When you are in one of these locker rooms, it is obvious. You can feel it. However, the trouble is that if you are not, you cannot.
In business, a firm’s culture is its locker room and, I would argue, the most important determinant of long term success. Look no further than a discussion AirBnB founder Brian Chesky had with Peter Thiel. Chesky recounted that,
Thiel is far from alone. Sequoia Capital, widely regarded as the world’s best venture firm, has a section on their website titled “”, which is a series of interviews with various partners, executives, and investors. In nearly every interview I have read, “culture” is referenced as the most important contributor to a company’s success. Jamie Dimon has mandated that , presumably due to concerns about the work-from-home impact on the firm’s culture. Legendary investor Steve Mandel that the number one thing his mentor, Julian Robertson, taught him was how important people are, starting with their integrity. of General Atlantic and of Thomo Bravo said something similar in recent interviews with Ted Seides on Capital Allocators. Maybe most notably, there appears to be a .
One of the most difficult parts about determining whether a team, fund, or company has a good culture is that there is no such thing as a model “locker room”. They come in all shapes and sizes. In my experience, some have leaders with the ability to motivate and unite the team, others have strong entrenched cultures created by prior generations, while others fit somewhere else on a vast spectrum of organizations. There is no magic formula.
I meet with a lot of funds and investors as a part of my job. For every one that we choose to partner with, we will often meet with more than 100 others. Almost all are full of talented people with impressive resumes and degrees, so checking the box for talent is relatively easy. This is no surprise given the fact that institutional investing is one of the more competitive careers one can pursue. The hard part is determining what is behind these resumes and track records because this is where a key edge and source of endurance resides.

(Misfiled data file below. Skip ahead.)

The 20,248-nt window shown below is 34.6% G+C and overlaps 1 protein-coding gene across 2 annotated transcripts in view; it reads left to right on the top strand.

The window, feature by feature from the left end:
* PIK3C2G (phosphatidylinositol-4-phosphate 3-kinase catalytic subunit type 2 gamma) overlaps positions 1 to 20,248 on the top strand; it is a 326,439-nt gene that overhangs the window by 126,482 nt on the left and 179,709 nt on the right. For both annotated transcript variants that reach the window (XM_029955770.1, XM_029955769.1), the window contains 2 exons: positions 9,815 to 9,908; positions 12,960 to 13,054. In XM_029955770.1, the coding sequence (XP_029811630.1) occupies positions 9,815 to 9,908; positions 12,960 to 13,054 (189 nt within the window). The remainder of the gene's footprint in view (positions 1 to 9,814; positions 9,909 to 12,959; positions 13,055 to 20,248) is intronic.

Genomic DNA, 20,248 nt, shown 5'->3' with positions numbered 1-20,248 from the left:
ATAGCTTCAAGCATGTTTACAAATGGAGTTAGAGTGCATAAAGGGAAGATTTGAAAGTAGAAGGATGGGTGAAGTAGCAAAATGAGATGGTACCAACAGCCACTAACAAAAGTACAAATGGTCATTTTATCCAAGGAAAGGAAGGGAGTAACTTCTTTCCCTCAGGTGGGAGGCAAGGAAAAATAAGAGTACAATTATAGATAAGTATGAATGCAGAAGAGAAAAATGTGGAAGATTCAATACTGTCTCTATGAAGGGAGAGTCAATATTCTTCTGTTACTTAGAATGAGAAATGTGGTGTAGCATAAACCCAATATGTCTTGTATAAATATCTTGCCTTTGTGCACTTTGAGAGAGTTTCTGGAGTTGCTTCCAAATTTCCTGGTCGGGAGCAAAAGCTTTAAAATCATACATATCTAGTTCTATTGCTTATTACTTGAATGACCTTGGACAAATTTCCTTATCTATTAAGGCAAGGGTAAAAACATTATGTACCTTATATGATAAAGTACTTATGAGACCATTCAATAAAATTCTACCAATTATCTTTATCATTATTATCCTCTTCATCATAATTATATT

Since there are no hard and fast rules regarding what defines a strong locker room or a culture, my preference is to keep it simple at the start. I ask everyone I meet with the first time to define the source of their “edge” and “endurance”. I want to hear why they think their fund has an advantage and why this edge is sustainable? More importantly, I want to see if there is consistency or dispersion in the team’s answers.
A few of the positive indications I look for are (a) shared ownership in the business, (b) low employee turnover, (c) diversity of thought, experience, and backgrounds, and (d) an aligned incentive structure. Dig a little deeper though and there are some less obvious indications of a good locker room. Namely:
– Does the firm prioritize mentorship? Do employees feel like they have advocates within the firm? Do the mentees eventually become the mentors?
– Do people at the firm trust those around and above them? If younger employees look left and right in a meeting, do they admire these people? Do they aspire to be in their bosses’ shoes in the future?
– Do the “higher ups” value their employees’ opinions? Do they encourage open discussions or do they “steer” the conversation? Do they value differing opinions or just say they do?
– What types of qualities does the firm prioritize when hiring? How much emphasis is placed on character versus sheer intellectual horsepower? Where do they recruit from?
– How has the firm handled disruptive colleagues? Are the most talented colleagues given exceptions or are they held to the same standard? How are good team players acknowledged and rewarded?
In each case, the more examples, the better.
These are not hard and fast rules. There never are. They are just some of the observations I have made after spending considerable time in a wide variety of locker rooms and offices.
Most careers, investing in particular, have plenty of highs, a number of lows, and a lot of mundane moments that fall somewhere in between. The high and mundane periods have a tendency to take care of themselves. The lows are what define you and the relationships you choose. They are the moments you realize how important your locker room is. Or, as Doug Leone, the current managing partner of Sequoia Capital, recently said in response to a question about how and why Sequoia was able to escape the dot com bust with positive numbers, unlike the vast majority of venture firms.
The tough times are the ones that make you realize how much you cherish having teammates and partners who are going to get you to the other side because this is what truly adds long term value.